Breakfast isn't typically an ideal meal for slow food. Our modern lives pack our days with tasks demanding attention: we have kids to get to school, work deadlines to meet, errands pulling us in twenty directions. But while a cup of coffee and a quick carbohydrate filler, like a bowl of cereal or piece of toast, may get us up and out of the house quickly, they hardly constitute a satisfying and well-rounded meal. That's why we try to at least occasionally dedicate a little more time to a breakfast.
To that end, this is one of our favorites, a simple combo of farro, kale, and egg. Farro by itself has a mild, nutty flavor, and cooks up with a pleasantly resilient texture. The only challenge with farro is knowing how long to cook it. You don't want to end up with overly-chewy grains, but you also don't want to cook them to mush. Unfortunately, there's no one-size-fits-all cooking time for it. When the farro is done will depend on the specific variety of the grain, whether it's semi-pearled or whole, and even its age. It doesn't have the predictability of rice, where you can add a specific amount of water and simmer for a predetermined number of minutes.
The best approach, then, is to treat farro like a pasta: Simmer it in salted water, testing its doneness periodically throughout the cooking process. This can be anywhere from 15 to 35 minutes, but we've found that 20 minutes is the ballpark sweet spot. (And honestly, if you do this part ahead and keep the drained farro in the fridge, the rest of this recipe comes together pretty damned quick.)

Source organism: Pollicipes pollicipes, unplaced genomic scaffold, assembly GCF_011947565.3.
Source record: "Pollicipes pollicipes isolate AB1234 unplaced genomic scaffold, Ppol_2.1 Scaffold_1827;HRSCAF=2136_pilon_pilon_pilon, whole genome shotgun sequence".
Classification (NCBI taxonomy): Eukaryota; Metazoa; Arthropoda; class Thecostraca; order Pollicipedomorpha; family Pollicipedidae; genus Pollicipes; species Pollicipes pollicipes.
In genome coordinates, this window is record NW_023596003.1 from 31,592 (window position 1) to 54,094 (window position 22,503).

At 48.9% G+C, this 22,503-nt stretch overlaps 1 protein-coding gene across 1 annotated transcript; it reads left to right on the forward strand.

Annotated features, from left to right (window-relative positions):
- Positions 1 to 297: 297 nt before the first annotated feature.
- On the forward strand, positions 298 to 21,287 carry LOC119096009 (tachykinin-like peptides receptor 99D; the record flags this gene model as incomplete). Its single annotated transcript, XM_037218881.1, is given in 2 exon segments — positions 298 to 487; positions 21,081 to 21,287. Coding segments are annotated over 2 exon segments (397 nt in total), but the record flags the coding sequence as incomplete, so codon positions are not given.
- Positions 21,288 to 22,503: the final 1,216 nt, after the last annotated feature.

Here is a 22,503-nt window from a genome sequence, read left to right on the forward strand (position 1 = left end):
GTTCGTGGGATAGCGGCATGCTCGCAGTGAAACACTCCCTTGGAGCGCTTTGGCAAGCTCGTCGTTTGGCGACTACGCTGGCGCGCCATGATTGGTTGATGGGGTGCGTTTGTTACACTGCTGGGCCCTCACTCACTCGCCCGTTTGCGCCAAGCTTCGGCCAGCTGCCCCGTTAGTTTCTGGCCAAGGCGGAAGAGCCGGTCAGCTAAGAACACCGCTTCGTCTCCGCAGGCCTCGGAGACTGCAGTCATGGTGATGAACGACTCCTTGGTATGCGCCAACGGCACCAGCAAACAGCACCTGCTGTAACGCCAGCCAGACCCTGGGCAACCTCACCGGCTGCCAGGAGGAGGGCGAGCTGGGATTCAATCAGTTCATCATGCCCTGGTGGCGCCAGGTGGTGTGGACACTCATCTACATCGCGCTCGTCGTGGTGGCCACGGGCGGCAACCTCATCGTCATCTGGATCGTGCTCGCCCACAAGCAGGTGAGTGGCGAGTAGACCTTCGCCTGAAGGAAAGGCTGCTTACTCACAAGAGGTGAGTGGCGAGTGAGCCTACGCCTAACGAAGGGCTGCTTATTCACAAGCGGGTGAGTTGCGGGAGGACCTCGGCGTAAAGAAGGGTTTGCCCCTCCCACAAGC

For the kale, we start by sautéing shallots and garlic until soft and aromatic, and then add the chopped greens, cooking just until they wilt. We mix in the farro and add a little red wine vinegar to give it some tartness, which really brightens everything up.
On top of it all we put a perfectly cooked poached egg, the yolk still runny. If you have some Parmesan cheese in the fridge, or a ready supply of chili sauce, both are welcome additions to the plate.
This is what breakfast is meant to be...at least when we have the time. (Don't worry, cereal, we'll still see you bright and early each weekday morning.)